State of Massachusetts Faces Lawsuit As Medical Marijuana Business Suffers $1.2M Loss
A cannabis dispensary is suing state regulators after the state failed to respond to its demand for more than eight months. In an injunction filed on 14 September in Suffolk Superior Court, Northeast Alternatives asks the court to force the Cannabis Control Commission to comply with the pharmacy's application for a license to grow plants and a place where it continues to pay $200,000 a month in rent. A spokeswoman for the Cannabis Control Commission said in a statement that it would not comment on a pending court case. The agency "continues to perform all possible due diligence to ensure that all marijuana operations remain licensable and that we have all enforcement tools at our disposal if a licensee is found to be in violation of Massachusetts law or regulation," the spokeswoman said.
Now Northeast Alternatives has opened a grower's and manufacturing pharmacy in Fall River and said in its complaint that it has filed an application with the state for a second facility in Lakeville in June 2019.
The pharmacy stated in its complaint that it had received five follow-up applications since the Commission requested further information and was informed on 16 January that the application was complete. The City of Lakeville filed a state certification on February 20 to allow the pharmacy to sign a contract with the community required to operate in the city. It is the only medical marijuana dispensary in Massachusetts with a license from the Massachusetts Department of Public Health.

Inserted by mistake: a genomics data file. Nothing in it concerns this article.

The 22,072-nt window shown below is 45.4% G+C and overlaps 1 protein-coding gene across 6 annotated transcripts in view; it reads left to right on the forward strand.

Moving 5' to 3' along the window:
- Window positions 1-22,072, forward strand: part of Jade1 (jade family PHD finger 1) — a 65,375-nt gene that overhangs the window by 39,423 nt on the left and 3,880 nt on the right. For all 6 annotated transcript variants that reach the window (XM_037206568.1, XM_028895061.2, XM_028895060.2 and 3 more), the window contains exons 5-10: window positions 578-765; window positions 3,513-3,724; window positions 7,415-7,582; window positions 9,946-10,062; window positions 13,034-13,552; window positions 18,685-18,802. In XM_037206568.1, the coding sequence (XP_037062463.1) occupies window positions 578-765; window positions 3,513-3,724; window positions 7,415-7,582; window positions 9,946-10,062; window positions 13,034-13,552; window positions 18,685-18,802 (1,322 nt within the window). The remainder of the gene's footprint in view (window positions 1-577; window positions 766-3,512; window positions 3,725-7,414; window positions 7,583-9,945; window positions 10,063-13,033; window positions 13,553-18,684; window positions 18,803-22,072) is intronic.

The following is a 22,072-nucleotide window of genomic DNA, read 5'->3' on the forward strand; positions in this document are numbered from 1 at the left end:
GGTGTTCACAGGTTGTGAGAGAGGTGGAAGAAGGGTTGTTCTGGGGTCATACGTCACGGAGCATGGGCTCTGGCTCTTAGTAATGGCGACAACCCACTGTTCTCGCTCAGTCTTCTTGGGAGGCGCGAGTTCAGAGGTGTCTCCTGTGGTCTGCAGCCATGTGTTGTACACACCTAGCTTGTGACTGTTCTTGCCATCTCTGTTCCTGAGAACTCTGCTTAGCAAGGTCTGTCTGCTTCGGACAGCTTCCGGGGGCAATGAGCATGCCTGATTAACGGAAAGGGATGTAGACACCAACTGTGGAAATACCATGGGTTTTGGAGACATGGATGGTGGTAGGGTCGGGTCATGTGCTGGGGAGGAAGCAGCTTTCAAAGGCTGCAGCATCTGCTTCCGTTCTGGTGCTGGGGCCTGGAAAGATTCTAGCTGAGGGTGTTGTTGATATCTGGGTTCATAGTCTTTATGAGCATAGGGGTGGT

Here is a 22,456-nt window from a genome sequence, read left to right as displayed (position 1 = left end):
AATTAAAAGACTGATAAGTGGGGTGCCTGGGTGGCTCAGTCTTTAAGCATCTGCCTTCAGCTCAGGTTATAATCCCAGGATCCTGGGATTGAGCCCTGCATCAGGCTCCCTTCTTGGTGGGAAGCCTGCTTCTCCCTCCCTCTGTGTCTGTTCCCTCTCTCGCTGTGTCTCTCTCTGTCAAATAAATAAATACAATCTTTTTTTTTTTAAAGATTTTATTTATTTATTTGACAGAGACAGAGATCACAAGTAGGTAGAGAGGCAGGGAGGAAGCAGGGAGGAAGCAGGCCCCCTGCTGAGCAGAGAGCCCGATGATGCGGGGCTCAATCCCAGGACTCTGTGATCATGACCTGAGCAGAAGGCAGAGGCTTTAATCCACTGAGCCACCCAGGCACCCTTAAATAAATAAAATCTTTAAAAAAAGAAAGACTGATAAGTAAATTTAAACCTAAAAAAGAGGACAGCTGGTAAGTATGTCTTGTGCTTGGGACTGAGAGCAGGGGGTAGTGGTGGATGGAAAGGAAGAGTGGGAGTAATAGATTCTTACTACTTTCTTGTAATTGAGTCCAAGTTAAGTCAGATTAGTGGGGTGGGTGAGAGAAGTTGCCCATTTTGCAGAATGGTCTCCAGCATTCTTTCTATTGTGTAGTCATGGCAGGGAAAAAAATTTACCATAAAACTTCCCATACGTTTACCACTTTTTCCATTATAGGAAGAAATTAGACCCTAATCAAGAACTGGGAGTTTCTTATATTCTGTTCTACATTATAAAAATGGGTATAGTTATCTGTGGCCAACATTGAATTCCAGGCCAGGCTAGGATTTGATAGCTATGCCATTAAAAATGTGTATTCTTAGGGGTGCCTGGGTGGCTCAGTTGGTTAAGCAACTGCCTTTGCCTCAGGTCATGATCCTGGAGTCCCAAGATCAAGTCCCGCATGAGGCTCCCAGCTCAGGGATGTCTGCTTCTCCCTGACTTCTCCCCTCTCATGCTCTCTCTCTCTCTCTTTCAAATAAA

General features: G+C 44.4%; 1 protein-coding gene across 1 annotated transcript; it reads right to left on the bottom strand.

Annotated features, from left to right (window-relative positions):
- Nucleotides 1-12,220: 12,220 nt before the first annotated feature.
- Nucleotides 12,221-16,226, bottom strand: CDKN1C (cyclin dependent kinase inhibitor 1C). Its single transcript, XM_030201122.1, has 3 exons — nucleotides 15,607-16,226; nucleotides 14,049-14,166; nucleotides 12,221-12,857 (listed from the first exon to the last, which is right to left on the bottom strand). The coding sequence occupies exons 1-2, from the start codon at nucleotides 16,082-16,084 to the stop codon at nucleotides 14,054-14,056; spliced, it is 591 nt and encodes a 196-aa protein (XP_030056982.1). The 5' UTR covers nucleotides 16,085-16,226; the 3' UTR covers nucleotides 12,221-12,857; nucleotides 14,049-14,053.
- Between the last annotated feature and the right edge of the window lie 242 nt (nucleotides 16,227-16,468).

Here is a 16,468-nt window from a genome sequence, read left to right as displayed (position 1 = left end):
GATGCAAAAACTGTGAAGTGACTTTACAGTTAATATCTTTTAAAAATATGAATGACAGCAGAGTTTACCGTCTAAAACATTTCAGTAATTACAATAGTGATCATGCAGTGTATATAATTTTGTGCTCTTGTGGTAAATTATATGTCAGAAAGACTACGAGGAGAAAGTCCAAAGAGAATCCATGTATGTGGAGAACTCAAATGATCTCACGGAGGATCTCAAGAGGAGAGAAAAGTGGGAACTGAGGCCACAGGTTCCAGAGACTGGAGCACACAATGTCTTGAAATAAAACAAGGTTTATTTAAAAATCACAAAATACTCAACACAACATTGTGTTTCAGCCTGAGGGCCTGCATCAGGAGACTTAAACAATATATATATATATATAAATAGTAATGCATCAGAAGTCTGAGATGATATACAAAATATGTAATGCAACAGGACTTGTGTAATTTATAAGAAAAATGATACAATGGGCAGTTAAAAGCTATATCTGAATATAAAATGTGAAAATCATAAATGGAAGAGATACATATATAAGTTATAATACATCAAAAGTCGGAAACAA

Under the state's statute, the commission must submit or reject an application within 90 days, but the pharmacy says it even contacted the commission in late March to get an update. She asked for more time to review the license and was told that her license would be reviewed if this happened, and threatened legal action if it did not. The pharmacy said it had contacted the Commission since the end of March without being informed of the latest developments.
The Commission has sent several further requests to the pharmacy since July but has not yet responded, according to a communication from the Commission's office.
In the days since the commission became law, the NEA has incurred additional costs related to the application, including the purchase of land earmarked for the proposed marijuana plant in Lakeville and the construction of a new building on the site, according to a statement from the commission. Specifically, the NE has paid more than $1.2 million in rent for its Lakeville property since its application was completed and about $500,000 in additional rent.
The pharmacy added that the Commission had extended its three other licenses in September without any problems. In the past, the Commission has been criticized by applicants for its slow pace of examining applications and its lack of transparency.